The amazing pool you see above – part of a home in Villa Devoto, Argentina – was designed by Andres Remy Arquitectos. What sets this one apart from others is that it is elevated from the ground, creating a glass wall that allows views from within, and outside, from different points in the house. We’ve rounded up five more cool and creative backyards that geeks would love. Continue reading to see them all.

5. Wild West

Believe it or not, Jimmy Helms, a retired dentist, spent approximately 14-years transforming his backyard in Texas into a town you’d see in the Wild West, complete with a general store, saloon, functional schoolhouse, and small church. None of the buildings are facades.

4. Giant Pool Table

Most people dream of simply having a swimming pool in their backyard, but this enormous billiards table, believed to be the largest in world, was a dream come true for former cage fighter Steve Wienecke. He used five truck loads of gravel and spent 250 hours to build the one-and-a-half feet high felt-covered pool table.

3. Fairy Tale Castle

Heinz and Hildegard Schenewolf, from Dudweiler, Germany, spent the last 37-years building a 350 square-foot fairy tale castle, right in their own backyard. The 76-year-old castle enthusiast spent nearly the last 4-decades building his masterpiece out of stones, bricks and thousands of bags of cement.

2. Miniature Paris, France

Paris is known the world over as the city of love, and one Frenchman has taken l’amour a step further, albeit in a slightly in-Seine way. Gerard Brion spent 15-years and more than 20,000 hours hand-crafting a miniature version of the French capital in his backyard using recycled materials. He used soup cans, baby food jars and other bits of waste that would otherwise be destined for landfills.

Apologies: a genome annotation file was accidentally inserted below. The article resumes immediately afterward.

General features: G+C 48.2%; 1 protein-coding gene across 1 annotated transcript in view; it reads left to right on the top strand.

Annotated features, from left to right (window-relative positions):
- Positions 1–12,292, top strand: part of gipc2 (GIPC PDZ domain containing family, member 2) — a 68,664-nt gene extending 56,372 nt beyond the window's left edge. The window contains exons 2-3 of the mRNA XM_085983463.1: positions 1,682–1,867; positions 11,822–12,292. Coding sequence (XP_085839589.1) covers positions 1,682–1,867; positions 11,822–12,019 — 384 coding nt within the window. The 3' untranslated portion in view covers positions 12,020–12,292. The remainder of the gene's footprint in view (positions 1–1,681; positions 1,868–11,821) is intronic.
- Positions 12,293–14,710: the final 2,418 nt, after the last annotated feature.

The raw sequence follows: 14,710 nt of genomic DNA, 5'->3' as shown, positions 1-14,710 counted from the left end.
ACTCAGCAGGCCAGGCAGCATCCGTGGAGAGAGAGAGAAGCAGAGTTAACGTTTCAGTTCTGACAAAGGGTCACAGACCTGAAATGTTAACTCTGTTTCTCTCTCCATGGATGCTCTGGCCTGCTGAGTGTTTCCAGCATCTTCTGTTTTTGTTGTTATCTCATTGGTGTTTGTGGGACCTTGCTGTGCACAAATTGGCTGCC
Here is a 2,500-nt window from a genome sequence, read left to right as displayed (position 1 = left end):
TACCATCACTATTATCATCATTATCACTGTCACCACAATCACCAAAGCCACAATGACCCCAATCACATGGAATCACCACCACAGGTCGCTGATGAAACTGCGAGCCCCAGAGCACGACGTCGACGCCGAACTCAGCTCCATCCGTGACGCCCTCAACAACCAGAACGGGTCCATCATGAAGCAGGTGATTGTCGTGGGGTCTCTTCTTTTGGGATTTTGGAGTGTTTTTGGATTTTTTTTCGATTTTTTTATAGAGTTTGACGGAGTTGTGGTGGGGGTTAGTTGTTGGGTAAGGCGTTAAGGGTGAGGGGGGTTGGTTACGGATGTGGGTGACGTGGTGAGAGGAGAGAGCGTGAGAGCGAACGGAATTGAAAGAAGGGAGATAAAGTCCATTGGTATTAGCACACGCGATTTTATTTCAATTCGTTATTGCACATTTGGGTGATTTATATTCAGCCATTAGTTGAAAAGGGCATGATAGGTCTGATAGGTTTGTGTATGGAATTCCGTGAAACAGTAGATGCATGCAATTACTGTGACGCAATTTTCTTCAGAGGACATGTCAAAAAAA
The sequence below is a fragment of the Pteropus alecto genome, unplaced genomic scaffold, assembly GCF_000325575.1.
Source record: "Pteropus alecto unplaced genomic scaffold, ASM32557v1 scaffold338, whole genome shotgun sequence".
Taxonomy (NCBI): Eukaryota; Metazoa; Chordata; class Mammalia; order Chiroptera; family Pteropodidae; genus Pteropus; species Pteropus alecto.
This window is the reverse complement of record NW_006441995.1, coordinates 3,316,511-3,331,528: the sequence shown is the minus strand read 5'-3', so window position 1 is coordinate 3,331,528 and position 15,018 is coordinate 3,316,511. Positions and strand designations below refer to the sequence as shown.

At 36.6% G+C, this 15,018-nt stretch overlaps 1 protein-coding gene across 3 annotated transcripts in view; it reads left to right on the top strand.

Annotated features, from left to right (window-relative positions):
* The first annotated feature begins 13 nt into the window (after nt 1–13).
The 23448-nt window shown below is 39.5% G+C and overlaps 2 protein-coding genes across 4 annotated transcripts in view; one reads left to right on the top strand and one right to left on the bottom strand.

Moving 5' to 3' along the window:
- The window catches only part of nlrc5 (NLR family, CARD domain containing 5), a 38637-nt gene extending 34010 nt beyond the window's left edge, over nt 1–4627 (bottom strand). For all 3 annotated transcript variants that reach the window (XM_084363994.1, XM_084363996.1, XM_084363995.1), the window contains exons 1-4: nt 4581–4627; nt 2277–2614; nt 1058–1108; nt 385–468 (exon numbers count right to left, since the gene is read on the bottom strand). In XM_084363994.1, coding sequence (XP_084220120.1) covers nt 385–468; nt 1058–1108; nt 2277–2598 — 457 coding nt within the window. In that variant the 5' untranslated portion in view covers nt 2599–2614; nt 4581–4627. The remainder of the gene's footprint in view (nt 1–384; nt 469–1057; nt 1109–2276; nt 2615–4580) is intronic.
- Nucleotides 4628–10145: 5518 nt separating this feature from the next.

1. Roller Coaster

John Ivers, creator of Blue Flash, says: “I just thought one day, ‘Man, a roller coaster coming down the side of that shed would be pretty neat.’ Something fun in the backyard for the kids.” Even more amazing, John is not a trained engineer or architect. While the Blue Flash ride may only last for ten seconds, it’s enough, as you’re immediately wrenched sideways — like getting slammed in a demolition derby car — then thrown into a 360 degree corkscrew loop, wrenched in the opposite direction through a helix, and lastly rolled back to the chain lift to start all over again.